The New York court denied OPEIU's Rule 70 motion on May 5, 1998, i.e., five months after the Texas court entered its judgment confirming the tripartite award. In Re Arbitration between OPEIU and Sea-Land Serv., Inc., 1998 WL 226160 (S.D.N.Y. May 5, 1998). The New York court found that the New York and Texas judgments conflicted, and that Sea-Land was not in compliance with the New York judgment. Id. at *3 n.3. It then analyzed the issue of tripartite arbitration and "agree [d]" with the Texas court that tripartite arbitration was both permissible and a "pragmatic solution." Id. at *4. The New York court then held, "In deference to the tripartite arbitration award, confirmed by the Texas Court, and because it now appears that an indispensable party [ILA] was absent from the [New York] arbitration . . . [OPEIU's] motion is denied in all respects." Id. (citation omitted).
The essence of the New York court's denial of OPEIU's motion was the finding that ILA was a necessary party to the initial arbitration, and that ILA's absence rendered continued enforcement of the judgment entered on that award in New York inequitable.3 This ruling was tantamount to a holding that a change in circumstances (namely, the determination that ILA was a necessary party) rendered enforcement of the existing judgment unjust, and that the proper remedy from the start would have been to order tripartite arbitration rather than enter judgment on the bipartite award. See Sea-Land, 1998 WL 226160, at *4 (" [I]t now appears that an indispensable party was absent from the [New York] arbitration . . . ."). OPEIU argues that it was entitled to the benefit of the judgment notwithstanding the changed circumstances, and that the New York court lacked the power to decline to enforce the judgment.
We begin our analysis with Emery Air Freight, Corp. v. International Bhd. of Teamsters, Local 295, 185 F.3d 85 (2d Cir. 1999), and we assume familiarity with that case. In light of Emery, it is now settled in this circuit that the district court has the power to order tripartite arbitration even absent the parties' consent to submit to tripartite arbitration, and even after a bipartite arbitration award has issued. Id. at 90-92.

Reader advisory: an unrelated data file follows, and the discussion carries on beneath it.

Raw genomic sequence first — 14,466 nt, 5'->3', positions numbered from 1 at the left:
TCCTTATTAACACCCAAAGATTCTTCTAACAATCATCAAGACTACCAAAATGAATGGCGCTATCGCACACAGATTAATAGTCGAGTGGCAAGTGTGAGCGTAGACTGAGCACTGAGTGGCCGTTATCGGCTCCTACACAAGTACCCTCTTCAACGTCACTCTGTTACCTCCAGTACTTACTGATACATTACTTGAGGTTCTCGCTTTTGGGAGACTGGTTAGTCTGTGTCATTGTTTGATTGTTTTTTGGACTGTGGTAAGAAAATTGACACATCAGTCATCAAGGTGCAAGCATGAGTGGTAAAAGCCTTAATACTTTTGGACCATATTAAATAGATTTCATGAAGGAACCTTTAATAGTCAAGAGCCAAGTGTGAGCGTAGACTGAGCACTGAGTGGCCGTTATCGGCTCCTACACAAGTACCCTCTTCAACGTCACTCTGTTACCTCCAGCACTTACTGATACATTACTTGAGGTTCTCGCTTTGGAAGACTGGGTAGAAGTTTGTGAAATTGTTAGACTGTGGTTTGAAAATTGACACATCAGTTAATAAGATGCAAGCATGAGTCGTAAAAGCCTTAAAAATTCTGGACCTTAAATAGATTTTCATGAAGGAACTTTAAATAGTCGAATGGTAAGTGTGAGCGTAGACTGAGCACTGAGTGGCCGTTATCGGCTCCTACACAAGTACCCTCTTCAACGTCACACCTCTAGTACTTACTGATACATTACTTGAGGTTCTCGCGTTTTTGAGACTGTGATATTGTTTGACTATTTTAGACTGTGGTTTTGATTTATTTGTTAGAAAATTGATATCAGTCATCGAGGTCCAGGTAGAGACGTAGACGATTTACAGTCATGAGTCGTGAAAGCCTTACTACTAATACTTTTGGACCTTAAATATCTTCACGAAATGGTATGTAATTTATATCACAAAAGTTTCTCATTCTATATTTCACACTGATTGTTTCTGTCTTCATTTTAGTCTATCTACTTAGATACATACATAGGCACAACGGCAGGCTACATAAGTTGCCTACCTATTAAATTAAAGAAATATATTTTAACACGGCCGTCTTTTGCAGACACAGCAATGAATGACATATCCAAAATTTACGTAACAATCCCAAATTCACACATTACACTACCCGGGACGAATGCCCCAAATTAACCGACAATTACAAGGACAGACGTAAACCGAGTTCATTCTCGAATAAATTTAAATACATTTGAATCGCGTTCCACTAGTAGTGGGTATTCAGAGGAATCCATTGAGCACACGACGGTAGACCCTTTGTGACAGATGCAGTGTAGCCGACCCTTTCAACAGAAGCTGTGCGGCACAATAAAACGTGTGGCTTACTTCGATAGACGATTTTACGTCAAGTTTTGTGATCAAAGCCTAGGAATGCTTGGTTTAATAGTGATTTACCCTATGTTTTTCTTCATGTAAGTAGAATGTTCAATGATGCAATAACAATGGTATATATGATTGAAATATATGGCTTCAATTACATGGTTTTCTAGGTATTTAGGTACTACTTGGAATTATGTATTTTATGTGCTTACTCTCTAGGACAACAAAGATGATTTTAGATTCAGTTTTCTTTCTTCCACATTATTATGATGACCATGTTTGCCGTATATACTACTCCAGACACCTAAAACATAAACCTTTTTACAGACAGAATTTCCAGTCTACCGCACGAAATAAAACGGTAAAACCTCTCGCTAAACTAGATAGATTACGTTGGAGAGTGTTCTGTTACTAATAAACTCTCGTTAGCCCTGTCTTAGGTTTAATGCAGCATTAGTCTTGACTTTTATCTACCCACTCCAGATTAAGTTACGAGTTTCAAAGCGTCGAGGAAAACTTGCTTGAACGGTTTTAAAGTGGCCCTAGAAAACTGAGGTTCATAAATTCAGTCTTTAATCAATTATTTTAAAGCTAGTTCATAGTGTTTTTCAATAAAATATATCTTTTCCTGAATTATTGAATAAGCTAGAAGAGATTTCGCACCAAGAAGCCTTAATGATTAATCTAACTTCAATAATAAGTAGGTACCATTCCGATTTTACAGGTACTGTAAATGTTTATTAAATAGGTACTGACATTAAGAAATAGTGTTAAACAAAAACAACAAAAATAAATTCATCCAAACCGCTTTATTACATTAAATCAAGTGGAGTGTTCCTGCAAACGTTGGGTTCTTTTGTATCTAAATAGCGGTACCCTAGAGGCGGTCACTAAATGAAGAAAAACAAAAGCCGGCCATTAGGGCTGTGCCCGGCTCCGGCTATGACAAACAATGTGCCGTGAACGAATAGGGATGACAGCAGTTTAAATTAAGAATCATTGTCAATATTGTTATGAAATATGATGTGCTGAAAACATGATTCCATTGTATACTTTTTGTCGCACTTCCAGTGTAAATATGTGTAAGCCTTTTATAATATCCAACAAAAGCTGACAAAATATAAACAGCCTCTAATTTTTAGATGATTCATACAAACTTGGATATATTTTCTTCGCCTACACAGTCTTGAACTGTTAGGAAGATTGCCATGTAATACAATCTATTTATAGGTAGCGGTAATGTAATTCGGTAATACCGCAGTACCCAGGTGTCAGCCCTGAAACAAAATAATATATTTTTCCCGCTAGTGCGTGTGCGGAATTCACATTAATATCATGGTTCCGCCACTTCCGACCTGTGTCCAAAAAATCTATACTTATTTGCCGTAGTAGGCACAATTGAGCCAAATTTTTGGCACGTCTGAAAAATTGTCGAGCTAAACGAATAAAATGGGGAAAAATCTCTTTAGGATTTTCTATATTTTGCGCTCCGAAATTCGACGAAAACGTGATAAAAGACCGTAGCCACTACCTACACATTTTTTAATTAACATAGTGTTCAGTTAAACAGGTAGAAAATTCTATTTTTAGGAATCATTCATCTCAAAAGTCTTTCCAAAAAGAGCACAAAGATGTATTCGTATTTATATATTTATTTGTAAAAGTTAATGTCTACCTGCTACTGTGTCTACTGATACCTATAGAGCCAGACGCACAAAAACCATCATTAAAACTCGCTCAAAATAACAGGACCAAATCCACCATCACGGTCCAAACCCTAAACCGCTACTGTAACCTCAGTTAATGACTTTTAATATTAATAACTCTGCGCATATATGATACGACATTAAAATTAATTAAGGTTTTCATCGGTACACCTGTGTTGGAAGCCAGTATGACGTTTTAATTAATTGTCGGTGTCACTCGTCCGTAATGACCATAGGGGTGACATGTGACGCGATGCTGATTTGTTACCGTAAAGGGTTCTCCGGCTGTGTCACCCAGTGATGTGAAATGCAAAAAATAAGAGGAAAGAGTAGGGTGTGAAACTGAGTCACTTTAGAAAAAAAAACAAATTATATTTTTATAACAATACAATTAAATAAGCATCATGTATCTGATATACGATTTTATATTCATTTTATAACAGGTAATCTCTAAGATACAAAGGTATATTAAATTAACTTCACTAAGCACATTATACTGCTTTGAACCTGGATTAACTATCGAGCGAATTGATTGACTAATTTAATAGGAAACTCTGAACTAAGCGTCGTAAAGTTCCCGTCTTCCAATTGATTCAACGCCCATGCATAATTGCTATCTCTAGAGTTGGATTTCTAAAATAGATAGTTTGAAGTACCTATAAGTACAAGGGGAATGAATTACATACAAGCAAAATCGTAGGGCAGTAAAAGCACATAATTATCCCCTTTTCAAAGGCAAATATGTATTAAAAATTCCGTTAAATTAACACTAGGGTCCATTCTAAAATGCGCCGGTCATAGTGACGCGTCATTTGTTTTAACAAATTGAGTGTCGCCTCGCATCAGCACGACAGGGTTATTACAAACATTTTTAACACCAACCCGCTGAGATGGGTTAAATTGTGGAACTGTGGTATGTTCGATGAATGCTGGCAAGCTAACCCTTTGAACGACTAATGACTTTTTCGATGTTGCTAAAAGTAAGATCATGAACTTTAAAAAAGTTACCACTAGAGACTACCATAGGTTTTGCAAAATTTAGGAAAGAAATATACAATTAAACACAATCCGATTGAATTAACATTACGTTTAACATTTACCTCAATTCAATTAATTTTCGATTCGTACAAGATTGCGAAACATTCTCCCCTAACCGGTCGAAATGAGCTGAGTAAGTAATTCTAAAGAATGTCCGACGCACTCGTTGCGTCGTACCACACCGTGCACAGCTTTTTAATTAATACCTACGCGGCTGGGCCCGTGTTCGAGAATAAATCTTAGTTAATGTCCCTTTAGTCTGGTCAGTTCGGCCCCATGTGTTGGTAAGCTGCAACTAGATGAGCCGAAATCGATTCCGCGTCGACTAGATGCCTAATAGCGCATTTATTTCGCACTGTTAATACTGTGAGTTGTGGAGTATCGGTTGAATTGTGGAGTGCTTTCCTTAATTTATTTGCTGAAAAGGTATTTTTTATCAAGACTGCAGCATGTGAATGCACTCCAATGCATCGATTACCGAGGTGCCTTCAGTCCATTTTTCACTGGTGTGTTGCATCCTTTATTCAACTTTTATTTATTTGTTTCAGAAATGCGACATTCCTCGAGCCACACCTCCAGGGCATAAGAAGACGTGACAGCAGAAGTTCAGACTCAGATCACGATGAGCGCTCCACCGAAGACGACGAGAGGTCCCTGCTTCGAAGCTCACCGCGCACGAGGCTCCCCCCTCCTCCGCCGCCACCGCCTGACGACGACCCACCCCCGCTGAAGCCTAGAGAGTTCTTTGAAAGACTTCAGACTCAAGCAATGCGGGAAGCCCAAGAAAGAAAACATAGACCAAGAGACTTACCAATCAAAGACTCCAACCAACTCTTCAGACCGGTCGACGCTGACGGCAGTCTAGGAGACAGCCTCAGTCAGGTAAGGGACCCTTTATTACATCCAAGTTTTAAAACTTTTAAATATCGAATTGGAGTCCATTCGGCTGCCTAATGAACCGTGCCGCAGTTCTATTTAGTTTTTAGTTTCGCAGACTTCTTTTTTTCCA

One difference between this case and Emery is that a judgment was entered in this case confirming the initial bipartite award. Cf. id. at 87 (plaintiff complied with initial bipartite arbitration award without judicial intervention). We find that the entry of the judgment did not itself deprive the New York court of the power over its injunction, because judgments granting prospective injunctive relief are subject to the ongoing supervisory power of the court. See Fed. R. Civ. P. 60 (on motion, court may relieve a party from a final judgment for specified reasons); United States v. Swift & Co., 286 U.S. 106, 114-15 (1932) ("A continuing decree of injunction directed to events to come is subject always to adaptation as events may shape the need . . . . [A] court does not abdicate its power to revoke or modify its mandate, if satisfied that what it has been doing has been turned through changing circumstances into an instrument of wrong.") (citations omitted).